Once the insurer identifies eligible patients, they’re offered an intensive 52-week coaching and care management program. Jaime Pickett, a nurse and care coach for the independent company that provides the services, says her goal is to give people the skills to manage their life, rather than try to solve their problems for them.

“Meeting the patient where they are is so important,” Pickett says. “That means being non-threatening in our communications and establishing trust with them. We can’t make stressful things go away, but we can give them the skills to manage the stressors that cause them anxiety and set them up with psychiatrists for medication support.”

She and her colleagues are accustomed to getting calls from patients at all hours of the day and night, with issues ranging from the simple to the deeply complex. Pickett’s colleague Cheryl Wood, recalls one woman who used the program to overcome alcoholism and heavy marijuana use.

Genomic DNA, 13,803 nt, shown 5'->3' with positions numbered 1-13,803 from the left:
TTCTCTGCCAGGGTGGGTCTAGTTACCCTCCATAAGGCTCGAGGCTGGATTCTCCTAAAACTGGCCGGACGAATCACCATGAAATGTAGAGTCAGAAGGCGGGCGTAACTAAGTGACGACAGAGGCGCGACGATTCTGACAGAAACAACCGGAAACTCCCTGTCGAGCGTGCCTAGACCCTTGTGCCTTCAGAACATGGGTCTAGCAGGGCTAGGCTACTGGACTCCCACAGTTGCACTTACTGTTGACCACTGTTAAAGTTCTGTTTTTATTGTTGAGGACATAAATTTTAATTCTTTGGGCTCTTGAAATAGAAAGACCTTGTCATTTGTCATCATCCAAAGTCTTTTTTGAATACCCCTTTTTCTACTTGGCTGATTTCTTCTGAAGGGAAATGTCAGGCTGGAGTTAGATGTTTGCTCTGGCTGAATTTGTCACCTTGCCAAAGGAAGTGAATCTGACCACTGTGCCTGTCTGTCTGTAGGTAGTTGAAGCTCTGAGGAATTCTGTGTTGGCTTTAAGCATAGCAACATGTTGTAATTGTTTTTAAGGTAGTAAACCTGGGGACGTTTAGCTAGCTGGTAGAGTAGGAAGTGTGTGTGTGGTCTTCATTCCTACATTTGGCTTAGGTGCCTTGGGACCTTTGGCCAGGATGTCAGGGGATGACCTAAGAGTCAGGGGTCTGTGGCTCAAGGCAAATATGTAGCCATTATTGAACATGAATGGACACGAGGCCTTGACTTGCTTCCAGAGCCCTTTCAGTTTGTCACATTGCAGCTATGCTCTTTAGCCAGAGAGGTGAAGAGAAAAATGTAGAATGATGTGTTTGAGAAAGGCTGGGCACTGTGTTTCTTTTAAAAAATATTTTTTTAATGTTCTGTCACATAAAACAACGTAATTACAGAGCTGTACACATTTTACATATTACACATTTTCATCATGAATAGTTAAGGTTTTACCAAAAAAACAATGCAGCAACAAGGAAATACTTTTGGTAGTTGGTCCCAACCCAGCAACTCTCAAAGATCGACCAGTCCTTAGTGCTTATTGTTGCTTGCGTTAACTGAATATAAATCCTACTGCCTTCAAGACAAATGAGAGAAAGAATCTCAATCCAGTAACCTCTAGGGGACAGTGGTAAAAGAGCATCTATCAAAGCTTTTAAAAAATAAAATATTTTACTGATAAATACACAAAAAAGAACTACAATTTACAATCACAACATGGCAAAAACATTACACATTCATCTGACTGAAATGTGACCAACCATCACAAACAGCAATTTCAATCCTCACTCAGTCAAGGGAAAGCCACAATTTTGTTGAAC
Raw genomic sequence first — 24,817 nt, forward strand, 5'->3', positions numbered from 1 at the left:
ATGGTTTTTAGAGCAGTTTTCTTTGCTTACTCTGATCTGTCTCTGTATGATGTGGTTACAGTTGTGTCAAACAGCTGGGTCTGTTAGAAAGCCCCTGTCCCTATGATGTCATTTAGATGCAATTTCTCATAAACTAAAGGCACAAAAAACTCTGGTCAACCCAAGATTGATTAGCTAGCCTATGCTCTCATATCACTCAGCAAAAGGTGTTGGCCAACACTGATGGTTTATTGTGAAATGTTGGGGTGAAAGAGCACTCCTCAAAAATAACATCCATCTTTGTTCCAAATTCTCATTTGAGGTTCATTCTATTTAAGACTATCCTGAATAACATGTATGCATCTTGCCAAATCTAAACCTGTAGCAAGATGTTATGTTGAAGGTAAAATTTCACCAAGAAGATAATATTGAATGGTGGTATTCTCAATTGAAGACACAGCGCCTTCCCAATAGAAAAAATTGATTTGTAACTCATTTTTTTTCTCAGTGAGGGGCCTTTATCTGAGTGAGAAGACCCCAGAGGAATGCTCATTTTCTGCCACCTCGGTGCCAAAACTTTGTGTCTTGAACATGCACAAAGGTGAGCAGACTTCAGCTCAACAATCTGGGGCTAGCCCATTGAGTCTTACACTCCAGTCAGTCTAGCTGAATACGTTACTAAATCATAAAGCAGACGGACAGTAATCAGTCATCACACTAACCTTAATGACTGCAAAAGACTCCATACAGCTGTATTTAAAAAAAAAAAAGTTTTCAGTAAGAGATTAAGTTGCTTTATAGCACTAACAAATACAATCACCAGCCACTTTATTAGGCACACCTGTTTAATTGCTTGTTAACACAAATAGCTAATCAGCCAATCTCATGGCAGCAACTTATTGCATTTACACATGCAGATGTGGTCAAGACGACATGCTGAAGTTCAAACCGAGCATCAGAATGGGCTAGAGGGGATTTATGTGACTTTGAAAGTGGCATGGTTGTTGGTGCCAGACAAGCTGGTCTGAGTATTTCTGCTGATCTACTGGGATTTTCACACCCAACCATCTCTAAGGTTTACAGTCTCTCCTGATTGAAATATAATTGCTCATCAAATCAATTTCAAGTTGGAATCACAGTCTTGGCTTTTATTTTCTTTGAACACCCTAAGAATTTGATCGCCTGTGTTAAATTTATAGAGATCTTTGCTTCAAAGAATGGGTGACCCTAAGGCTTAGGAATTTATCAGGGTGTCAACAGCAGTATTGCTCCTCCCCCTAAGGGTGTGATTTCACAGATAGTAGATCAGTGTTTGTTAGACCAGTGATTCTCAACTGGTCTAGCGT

“When I enrolled her in the program, within a few days she began her sobriety and completely stopped her marijuana use,” Wood says. “At the time, it had completely destroyed her life and her family’s life. She grabbed on to every life-ring that was thrown to her.”

The patient kept her phone appointments with Wood, went to a psychiatrist and participated in group recovery programs. After completing the program, she decided to become a peer mentor for a sex abuse recovery group.

“I was proud to play a role in it, but she did the hard work and she did not relapse. Every time I talked to her, she had so much insight into her behavior and the dysfunction it had caused her family,” Wood says. “I never saw anybody work so hard to do the right thing. She was one of mine I will always carry with me.”